Whenever I fish this water from a canoe, I want to do it solo, there just isn't adequate room for two anglers both casting fly rods, particularly on this narrow stream lined with heavy brush and overhanging trees. Casting needs to be accurate and quiet as the trout are very spooky as the hatch begins. They become less so as the evening progresses into complete darkness. During a pitch black night when the mayflies are flying into your eyes, ears and mouth and the trout are smacking the surface, casts need only be 15 feet or less. Leaders on your floating line are only 3 feet long and once darkness falls you don't ever see the take, but when you hear a trout smack the surface and you think that noise is near where you think your fly is floating, you pick up and some of the time there's a connection and you're off to the races.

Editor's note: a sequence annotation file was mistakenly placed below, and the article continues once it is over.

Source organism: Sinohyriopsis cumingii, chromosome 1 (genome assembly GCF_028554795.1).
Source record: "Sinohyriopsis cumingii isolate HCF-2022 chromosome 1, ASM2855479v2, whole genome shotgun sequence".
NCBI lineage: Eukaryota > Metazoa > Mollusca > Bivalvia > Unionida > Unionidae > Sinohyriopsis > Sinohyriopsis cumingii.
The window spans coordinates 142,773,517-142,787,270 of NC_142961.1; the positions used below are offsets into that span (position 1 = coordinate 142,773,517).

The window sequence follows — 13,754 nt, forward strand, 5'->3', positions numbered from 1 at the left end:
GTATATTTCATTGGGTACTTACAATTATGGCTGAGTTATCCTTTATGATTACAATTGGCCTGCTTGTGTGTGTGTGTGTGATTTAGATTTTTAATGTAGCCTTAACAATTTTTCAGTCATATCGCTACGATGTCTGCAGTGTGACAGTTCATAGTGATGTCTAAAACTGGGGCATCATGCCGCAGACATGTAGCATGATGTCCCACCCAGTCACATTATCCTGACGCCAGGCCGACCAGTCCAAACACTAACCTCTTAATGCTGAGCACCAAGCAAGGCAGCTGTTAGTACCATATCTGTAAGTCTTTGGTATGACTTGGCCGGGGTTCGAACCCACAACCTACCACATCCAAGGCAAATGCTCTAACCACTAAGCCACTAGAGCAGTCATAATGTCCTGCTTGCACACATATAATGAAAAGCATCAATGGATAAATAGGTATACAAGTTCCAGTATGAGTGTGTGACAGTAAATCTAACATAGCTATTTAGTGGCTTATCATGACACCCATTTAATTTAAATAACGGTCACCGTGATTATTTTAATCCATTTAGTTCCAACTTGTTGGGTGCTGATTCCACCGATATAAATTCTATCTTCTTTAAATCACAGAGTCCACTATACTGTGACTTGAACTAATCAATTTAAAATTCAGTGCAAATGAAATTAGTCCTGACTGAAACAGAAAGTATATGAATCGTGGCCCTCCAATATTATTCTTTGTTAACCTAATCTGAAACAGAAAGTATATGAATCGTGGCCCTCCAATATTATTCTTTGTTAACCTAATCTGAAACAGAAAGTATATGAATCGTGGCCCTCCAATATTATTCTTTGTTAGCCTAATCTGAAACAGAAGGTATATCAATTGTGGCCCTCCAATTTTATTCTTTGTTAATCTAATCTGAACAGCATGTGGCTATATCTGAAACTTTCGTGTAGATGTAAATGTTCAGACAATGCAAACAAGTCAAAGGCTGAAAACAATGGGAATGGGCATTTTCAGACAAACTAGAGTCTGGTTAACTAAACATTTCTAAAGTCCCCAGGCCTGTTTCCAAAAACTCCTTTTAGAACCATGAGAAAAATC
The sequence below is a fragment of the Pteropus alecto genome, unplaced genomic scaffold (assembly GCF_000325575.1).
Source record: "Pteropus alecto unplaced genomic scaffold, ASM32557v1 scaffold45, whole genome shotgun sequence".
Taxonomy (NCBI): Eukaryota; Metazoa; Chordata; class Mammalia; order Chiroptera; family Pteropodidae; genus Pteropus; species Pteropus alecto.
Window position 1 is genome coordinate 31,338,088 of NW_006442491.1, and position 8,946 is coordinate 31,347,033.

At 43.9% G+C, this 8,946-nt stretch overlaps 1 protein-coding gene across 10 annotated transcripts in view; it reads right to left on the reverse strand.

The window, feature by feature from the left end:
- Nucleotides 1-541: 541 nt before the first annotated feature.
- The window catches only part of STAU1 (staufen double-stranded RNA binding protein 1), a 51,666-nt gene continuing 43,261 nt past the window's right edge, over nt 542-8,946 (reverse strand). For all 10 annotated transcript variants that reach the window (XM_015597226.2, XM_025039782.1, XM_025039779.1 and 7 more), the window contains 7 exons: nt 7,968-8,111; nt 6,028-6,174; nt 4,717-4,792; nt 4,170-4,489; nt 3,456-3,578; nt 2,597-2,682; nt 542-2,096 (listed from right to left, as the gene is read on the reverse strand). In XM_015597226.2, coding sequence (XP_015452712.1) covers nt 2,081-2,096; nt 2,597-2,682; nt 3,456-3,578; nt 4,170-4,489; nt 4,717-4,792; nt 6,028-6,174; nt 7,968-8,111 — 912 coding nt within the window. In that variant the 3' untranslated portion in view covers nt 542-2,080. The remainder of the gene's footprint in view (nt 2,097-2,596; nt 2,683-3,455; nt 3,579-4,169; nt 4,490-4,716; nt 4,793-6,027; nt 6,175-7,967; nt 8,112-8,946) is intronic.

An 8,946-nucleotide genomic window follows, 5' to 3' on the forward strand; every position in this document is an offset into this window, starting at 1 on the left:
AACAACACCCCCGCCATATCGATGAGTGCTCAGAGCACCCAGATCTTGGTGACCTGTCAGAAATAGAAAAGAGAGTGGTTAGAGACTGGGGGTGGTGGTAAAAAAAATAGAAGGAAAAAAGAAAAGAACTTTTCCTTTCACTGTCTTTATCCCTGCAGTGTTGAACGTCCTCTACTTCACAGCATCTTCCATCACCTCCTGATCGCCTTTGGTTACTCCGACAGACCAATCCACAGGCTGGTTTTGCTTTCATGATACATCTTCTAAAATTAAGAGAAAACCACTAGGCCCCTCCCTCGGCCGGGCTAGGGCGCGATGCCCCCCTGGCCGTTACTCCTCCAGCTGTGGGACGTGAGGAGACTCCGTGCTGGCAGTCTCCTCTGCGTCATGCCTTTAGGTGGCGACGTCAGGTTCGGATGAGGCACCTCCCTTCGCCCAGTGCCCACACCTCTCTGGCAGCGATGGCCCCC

As I noted in an earlier article most anglers don't like to fish in the dark, they feel intimidated, and when fishing from a canoe, in the woods, in complete darkness where you literally cannot see your hands in front of your face, being comfortable in these environs comes as a result of experience, confidence and time on the water.